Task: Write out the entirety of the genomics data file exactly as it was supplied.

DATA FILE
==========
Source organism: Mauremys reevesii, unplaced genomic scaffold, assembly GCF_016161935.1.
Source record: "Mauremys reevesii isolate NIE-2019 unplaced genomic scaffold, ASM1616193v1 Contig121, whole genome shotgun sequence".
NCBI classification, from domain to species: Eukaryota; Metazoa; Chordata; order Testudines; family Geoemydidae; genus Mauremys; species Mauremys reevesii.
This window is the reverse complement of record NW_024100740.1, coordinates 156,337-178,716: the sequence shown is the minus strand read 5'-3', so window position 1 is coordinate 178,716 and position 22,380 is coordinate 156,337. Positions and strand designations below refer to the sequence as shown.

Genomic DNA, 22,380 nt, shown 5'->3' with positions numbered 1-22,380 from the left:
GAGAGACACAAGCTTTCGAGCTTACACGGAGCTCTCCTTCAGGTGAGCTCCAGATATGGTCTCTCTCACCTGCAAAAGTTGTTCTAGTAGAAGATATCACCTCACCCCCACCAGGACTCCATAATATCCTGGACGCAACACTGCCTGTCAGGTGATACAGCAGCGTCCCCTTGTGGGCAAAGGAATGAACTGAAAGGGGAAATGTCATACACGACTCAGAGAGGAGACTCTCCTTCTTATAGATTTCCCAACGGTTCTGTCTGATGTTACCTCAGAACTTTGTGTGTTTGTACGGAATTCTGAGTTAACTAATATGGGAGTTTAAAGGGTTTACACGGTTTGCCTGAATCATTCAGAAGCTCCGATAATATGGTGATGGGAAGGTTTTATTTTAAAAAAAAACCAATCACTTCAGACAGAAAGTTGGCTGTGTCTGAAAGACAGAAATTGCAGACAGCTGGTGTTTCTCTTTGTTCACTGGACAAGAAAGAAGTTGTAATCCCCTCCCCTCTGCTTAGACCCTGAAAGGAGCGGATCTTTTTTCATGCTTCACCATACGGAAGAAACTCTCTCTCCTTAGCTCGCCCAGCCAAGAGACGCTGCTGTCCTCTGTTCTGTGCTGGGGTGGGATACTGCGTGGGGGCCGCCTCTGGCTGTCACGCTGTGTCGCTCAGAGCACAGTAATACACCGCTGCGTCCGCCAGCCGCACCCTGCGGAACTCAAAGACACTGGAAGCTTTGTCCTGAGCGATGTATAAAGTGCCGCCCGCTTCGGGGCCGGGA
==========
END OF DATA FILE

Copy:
Source organism: Mauremys reevesii, unplaced genomic scaffold, assembly GCF_016161935.1.
Source record: "Mauremys reevesii isolate NIE-2019 unplaced genomic scaffold, ASM1616193v1 Contig121, whole genome shotgun sequence".
NCBI classification, from domain to species: Eukaryota; Metazoa; Chordata; order Testudines; family Geoemydidae; genus Mauremys; species Mauremys reevesii.
This window is the reverse complement of record NW_024100740.1, coordinates 156,337-178,716: the sequence shown is the minus strand read 5'-3', so window position 1 is coordinate 178,716 and position 22,380 is coordinate 156,337. Positions and strand designations below refer to the sequence as shown.

Genomic DNA, 22,380 nt, shown 5'->3' with positions numbered 1-22,380 from the left:
GAGAGACACAAGCTTTCGAGCTTACACGGAGCTCTCCTTCAGGTGAGCTCCAGATATGGTCTCTCTCACCTGCAAAAGTTGTTCTAGTAGAAGATATCACCTCACCCCCACCAGGACTCCATAATATCCTGGACGCAACACTGCCTGTCAGGTGATACAGCAGCGTCCCCTTGTGGGCAAAGGAATGAACTGAAAGGGGAAATGTCATACACGACTCAGAGAGGAGACTCTCCTTCTTATAGATTTCCCAACGGTTCTGTCTGATGTTACCTCAGAACTTTGTGTGTTTGTACGGAATTCTGAGTTAACTAATATGGGAGTTTAAAGGGTTTACACGGTTTGCCTGAATCATTCAGAAGCTCCGATAATATGGTGATGGGAAGGTTTTATTTTAAAAAAAAACCAATCACTTCAGACAGAAAGTTGGCTGTGTCTGAAAGACAGAAATTGCAGACAGCTGGTGTTTCTCTTTGTTCACTGGACAAGAAAGAAGTTGTAATCCCCTCCCCTCTGCTTAGACCCTGAAAGGAGCGGATCTTTTTTCATGCTTCACCATACGGAAGAAACTCTCTCTCCTTAGCTCGCCCAGCCAAGAGACGCTGCTGTCCTCTGTTCTGTGCTGGGGTGGGATACTGCGTGGGGGCCGCCTCTGGCTGTCACGCTGTGTCGCTCAGAGCACAGTAATACACCGCTGCGTCCGCCAGCCGCACCCTGCGGAACTCAAAGACACTGGAAGCTTTGTCCTGAGCGATGTATAAAGTGCCGCCCGCTTCGGGGCCGGGA